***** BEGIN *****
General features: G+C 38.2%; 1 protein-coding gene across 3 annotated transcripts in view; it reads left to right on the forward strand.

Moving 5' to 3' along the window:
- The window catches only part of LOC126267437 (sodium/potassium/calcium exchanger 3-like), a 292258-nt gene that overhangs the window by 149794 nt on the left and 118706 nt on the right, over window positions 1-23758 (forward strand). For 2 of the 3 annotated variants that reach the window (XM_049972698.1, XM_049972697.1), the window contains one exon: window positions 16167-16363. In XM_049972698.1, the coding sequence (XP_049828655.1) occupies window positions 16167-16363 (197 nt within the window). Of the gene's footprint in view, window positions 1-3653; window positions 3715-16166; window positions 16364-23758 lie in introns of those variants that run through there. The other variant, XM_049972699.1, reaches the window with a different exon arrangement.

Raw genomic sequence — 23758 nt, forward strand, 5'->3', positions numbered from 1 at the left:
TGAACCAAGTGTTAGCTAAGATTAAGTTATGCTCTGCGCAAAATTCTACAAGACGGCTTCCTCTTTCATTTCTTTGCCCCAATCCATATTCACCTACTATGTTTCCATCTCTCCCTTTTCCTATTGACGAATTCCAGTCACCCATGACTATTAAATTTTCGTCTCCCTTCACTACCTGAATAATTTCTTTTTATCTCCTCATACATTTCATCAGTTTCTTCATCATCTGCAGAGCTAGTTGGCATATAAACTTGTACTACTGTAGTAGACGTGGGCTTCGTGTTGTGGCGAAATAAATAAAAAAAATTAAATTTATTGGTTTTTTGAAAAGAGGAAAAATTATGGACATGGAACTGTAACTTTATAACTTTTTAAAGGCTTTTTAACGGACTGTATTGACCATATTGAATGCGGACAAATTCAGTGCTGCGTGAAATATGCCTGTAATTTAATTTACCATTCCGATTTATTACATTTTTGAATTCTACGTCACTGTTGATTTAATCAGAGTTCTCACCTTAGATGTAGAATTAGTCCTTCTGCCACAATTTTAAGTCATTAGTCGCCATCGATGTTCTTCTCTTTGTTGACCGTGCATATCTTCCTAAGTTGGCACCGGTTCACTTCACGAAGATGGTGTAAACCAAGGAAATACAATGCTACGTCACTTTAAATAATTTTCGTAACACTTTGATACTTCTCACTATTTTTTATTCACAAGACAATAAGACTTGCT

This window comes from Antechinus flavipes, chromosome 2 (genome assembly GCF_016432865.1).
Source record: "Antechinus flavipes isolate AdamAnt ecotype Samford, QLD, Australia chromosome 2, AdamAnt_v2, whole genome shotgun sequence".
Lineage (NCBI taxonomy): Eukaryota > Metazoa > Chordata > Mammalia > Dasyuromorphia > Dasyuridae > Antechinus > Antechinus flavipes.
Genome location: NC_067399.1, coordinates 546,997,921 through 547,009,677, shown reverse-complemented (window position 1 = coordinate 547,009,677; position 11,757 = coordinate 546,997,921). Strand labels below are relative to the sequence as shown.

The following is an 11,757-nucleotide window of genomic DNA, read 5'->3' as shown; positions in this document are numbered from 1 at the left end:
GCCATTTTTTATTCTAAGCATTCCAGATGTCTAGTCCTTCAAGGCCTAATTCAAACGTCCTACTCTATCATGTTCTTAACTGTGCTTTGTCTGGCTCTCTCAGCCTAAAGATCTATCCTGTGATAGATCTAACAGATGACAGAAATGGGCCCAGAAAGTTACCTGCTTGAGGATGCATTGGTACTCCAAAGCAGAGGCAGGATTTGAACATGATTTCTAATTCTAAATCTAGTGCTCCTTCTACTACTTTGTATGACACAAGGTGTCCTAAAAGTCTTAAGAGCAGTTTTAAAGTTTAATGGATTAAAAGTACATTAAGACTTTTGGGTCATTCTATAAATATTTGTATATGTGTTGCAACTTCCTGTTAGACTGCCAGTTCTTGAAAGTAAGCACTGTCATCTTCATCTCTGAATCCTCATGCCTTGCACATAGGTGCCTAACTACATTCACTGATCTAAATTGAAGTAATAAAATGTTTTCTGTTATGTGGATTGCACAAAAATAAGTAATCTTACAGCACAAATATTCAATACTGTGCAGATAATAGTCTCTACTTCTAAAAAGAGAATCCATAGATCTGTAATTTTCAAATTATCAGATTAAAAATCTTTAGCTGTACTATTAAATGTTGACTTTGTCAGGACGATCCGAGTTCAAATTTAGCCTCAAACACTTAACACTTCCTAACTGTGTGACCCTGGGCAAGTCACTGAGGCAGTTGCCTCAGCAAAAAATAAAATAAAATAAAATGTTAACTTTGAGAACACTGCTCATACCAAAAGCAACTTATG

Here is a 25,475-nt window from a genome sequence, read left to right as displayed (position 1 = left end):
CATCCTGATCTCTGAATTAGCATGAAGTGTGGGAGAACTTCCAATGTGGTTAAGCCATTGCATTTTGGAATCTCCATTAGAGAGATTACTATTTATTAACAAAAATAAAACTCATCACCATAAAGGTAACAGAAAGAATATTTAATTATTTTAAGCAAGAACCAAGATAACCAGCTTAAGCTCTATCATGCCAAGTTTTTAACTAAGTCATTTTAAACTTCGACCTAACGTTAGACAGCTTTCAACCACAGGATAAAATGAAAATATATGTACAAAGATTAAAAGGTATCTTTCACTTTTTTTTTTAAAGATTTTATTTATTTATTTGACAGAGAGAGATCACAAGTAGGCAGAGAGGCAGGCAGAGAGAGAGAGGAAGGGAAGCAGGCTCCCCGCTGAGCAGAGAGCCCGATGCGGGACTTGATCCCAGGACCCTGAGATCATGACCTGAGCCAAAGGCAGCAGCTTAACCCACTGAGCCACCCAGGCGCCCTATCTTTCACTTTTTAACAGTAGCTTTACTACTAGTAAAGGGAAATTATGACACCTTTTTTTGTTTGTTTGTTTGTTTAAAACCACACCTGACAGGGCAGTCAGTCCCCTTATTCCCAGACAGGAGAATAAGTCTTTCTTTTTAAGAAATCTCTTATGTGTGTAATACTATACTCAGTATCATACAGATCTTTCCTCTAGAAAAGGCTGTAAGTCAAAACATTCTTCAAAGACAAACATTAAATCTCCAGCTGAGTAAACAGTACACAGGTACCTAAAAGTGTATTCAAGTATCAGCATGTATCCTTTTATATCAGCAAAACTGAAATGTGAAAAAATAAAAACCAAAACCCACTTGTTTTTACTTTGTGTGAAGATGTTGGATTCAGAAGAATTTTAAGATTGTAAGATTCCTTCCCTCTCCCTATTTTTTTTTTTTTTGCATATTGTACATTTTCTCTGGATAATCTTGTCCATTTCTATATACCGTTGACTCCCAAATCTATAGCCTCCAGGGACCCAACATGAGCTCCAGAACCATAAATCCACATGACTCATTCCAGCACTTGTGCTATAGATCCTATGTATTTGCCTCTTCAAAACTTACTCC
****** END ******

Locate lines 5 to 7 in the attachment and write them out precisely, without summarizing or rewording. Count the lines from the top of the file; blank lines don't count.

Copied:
TGAACCAAGTGTTAGCTAAGATTAAGTTATGCTCTGCGCAAAATTCTACAAGACGGCTTCCTCTTTCATTTCTTTGCCCCAATCCATATTCACCTACTATGTTTCCATCTCTCCCTTTTCCTATTGACGAATTCCAGTCACCCATGACTATTAAATTTTCGTCTCCCTTCACTACCTGAATAATTTCTTTTTATCTCCTCATACATTTCATCAGTTTCTTCATCATCTGCAGAGCTAGTTGGCATATAAACTTGTACTACTGTAGTAGACGTGGGCTTCGTGTTGTGGCGAAATAAATAAAAAAAATTAAATTTATTGGTTTTTTGAAAAGAGGAAAAATTATGGACATGGAACTGTAACTTTATAACTTTTTAAAGGCTTTTTAACGGACTGTATTGACCATATTGAATGCGGACAAATTCAGTGCTGCGTGAAATATGCCTGTAATTTAATTTACCATTCCGATTTATTACATTTTTGAATTCTACGTCACTGTTGATTTAATCAGAGTTCTCACCTTAGATGTAGAATTAGTCCTTCTGCCACAATTTTAAGTCATTAGTCGCCATCGATGTTCTTCTCTTTGTTGACCGTGCATATCTTCCTAAGTTGGCACCGGTTCACTTCACGAAGATGGTGTAAACCAAGGAAATACAATGCTACGTCACTTTAAATAATTTTCGTAACACTTTGATACTTCTCACTATTTTTTATTCACAAGACAATAAGACTTGCT

This window comes from Antechinus flavipes, chromosome 2 (genome assembly GCF_016432865.1).
Source record: "Antechinus flavipes isolate AdamAnt ecotype Samford, QLD, Australia chromosome 2, AdamAnt_v2, whole genome shotgun sequence".